(7) Tonight you blamed the economic crisis on the “failed theories of the last eight years,” yet tonight you also criticized homeowners who put little or nothing down and purchase homes without the ability to pay their mortgages if “something goes wrong.” Sir, which is it?
I don’t know about the rest of you, but I think there should be a time limit to the whining about, complaining about, and blaming of the economy being Bush’s fault. The last two years, where we really hit the deficit hard, were years the Democrats were in power over both branches of Congress. But do you hear anyone whining about that? Not likely, right?
Seriously, Mr. President, enough already! You, as a Senator, helped make this deficit – that is the days you were actually ACTING as a Senator, I mean.
I’m just saying…
Larry Elder opined some truly poignant questions he would liked to have seen asked of President Obama at his first press conference. Of course, as you may remember, the reporters were pre-selected and told ahead of time of their selections. And, as you may also remember, none of the questions Mr. Elder put forth were asked… as a matter of fact, I don’t remember one hardball being tossed at the pc. Makes you wonder if the questions were pre-screened also. This is question six of seven.
(6) The respected nonpartisan Congressional Budget Office studies the effects of the various proposed stimulus plans. The Washington Times said, “CBO, the official scorekeepers for legislation, said the House and Senate bills will help in the short term but result in so much government debt that within a few years they would crowd out private investment, actually leading to a lower Gross Domestic Product over the next 10 years than if the government had done nothing.” Your comment?
Note: Several blogging communities – including The Huffington Post – say this study never existed. This study did, and does, exist. The Washington Post did not directly quote the report’s wording – but the facts are true. By going to theCBO website listing of publications you will see their 23 page report of the effects of HR1 as presented to the House, dated January 26, 2009. If I am not mistaken, this is where those facts came from. Note that on February 11 the CBO reissued a report dating from February 4, restating information with calculation corrections taken. It does not say who requested the corrections, but I felt, upon reading the report, that a request had been made – that the CBO had not just looked at the report and said “Oh! Dang, we did that wrong!”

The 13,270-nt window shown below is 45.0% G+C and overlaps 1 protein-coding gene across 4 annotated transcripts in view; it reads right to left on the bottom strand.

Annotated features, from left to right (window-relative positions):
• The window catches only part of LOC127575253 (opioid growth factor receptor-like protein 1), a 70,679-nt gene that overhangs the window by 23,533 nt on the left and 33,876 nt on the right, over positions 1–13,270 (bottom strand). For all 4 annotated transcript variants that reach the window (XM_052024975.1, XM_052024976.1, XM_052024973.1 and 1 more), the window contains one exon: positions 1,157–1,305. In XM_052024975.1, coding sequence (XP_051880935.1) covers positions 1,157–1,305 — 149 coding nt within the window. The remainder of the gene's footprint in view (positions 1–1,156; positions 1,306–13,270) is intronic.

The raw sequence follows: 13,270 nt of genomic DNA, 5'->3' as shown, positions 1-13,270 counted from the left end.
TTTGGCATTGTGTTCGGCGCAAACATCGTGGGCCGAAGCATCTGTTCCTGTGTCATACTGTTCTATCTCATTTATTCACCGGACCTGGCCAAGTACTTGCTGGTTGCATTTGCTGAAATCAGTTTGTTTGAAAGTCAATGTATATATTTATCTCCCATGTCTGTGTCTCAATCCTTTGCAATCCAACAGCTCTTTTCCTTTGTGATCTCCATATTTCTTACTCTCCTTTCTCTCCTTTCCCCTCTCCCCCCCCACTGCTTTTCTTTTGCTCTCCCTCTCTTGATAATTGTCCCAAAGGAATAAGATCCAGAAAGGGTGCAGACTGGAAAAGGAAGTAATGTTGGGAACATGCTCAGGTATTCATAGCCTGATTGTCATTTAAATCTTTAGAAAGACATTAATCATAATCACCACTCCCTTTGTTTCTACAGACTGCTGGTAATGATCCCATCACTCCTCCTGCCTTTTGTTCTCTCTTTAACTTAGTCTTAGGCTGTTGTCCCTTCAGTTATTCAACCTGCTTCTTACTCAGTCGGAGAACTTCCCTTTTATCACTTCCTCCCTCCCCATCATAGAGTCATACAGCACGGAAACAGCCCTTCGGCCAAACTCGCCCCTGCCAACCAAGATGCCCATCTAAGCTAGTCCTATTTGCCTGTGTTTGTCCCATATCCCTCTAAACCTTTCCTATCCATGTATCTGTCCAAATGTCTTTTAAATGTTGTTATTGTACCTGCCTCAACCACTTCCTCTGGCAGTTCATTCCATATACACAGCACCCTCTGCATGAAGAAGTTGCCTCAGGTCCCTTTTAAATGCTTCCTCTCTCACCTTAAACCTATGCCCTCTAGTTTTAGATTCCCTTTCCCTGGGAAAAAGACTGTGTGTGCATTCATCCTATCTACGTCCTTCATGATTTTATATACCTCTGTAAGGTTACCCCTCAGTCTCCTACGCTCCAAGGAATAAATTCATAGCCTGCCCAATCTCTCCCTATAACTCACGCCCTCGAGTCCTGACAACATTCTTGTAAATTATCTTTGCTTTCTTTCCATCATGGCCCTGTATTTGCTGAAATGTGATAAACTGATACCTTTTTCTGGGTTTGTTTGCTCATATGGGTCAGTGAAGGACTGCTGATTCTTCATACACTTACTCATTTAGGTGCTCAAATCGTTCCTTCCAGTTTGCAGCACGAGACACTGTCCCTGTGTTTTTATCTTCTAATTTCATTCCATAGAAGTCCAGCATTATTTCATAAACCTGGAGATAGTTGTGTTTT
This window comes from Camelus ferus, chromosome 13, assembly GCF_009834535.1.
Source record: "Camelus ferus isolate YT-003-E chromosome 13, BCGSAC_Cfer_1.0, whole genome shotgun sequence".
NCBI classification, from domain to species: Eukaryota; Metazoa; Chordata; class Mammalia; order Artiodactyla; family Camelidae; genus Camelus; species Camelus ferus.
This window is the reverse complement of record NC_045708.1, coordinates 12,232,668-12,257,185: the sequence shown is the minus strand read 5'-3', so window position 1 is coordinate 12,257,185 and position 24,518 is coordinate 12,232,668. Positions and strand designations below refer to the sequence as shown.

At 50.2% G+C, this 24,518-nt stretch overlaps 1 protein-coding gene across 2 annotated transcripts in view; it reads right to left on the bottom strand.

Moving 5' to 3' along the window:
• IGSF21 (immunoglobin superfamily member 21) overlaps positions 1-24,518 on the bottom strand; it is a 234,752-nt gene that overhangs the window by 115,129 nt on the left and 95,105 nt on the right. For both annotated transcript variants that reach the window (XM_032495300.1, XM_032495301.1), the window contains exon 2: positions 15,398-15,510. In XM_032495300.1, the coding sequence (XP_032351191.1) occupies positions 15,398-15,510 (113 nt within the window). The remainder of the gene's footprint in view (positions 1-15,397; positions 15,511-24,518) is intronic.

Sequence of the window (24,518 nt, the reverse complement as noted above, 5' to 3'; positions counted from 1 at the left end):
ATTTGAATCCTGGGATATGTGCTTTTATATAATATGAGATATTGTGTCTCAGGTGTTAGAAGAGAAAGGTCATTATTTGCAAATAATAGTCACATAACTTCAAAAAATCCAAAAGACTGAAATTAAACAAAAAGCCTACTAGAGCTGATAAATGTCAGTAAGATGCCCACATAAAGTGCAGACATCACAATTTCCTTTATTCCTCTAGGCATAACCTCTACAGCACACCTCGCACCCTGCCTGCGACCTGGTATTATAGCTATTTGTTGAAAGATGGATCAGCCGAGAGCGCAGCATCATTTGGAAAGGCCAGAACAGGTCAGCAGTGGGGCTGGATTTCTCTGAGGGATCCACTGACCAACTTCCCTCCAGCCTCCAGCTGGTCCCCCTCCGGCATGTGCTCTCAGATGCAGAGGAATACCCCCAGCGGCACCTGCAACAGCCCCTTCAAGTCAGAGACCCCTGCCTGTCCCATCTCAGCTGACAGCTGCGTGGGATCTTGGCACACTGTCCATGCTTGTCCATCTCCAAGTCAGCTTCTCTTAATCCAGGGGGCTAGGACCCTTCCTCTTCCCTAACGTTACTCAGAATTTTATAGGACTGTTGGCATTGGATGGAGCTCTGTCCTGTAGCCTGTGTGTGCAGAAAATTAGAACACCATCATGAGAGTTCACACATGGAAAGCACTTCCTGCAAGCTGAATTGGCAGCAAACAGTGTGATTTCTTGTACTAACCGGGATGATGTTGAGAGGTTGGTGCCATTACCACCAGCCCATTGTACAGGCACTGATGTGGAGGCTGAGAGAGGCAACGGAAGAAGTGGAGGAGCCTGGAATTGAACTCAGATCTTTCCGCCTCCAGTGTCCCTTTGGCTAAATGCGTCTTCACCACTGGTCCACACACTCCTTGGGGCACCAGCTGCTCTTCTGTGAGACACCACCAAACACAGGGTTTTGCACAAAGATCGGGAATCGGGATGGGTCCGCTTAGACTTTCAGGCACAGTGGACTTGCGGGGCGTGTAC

I’m just saying…
Enterprising, young Americans go out on Taxpayer’s Clearinghouse Prize Patrol. You’re gonna love this.
I’m just saying…
Barack Obama announces today a $50 – $75 BILLION dollar “bailout” for homeowners. These homeowners are divided into two groups under this plan:
Group 1 – Those who have purchased homes WAY out of their price range, using the corrupt government/private collective venture called “Fannie Mae” and “Freddy Mac”. These are those who not only are not now making their mortgage payments, but have never been able to make them fully on a month to month basis – EVEN BEFORE THE MARKET CRASH OF LAST FALL.
There are an estimated 3 million in group 1
Group 2 – Those who have bought their homes responsibly, pay their mortgages monthly, and now find themselves paying more for their house than it is worth. These people are in a negative equity situation – an upside down, or underwater, loan situation. Make no mistake – group 2 is where they are today because of the government mandates allowing those in group 1 to purchase more home than they ever could HOPE to afford!
There are an estimated 10 million in group 2
Now – which of these groups do you think Obama’s new plan will help? Will it be the 10 million who have fallen victim to government intervention? Or will it be the 3 million who are in over their head?
Well, of course it’s the 3 million. The government is going to invest money to reduce the mortgage payments of these people. Because “foreclosure costs the government and the community more than aiding them will”. So, instead of getting these people out of the housing they cannot afford and getting them into something they can – they are going to buy their houses for them.
The 10 million of us who find ourselves paying on a house that isn’t worth squat now? Well, we “may be able to find lower interest rates by refinancing our homes” and there are “potentially those banks who will be working with their customers who find themselves in this situation”.
Basically, Big Government is betting that the 10 million who have done the right thing will continue to do so. That those 10 million will continue to stay in their homes and make their payments, praying their houses will regain some of their original value. They are betting that none of us will mail in our keys and walk away – something they know the 3 million will do.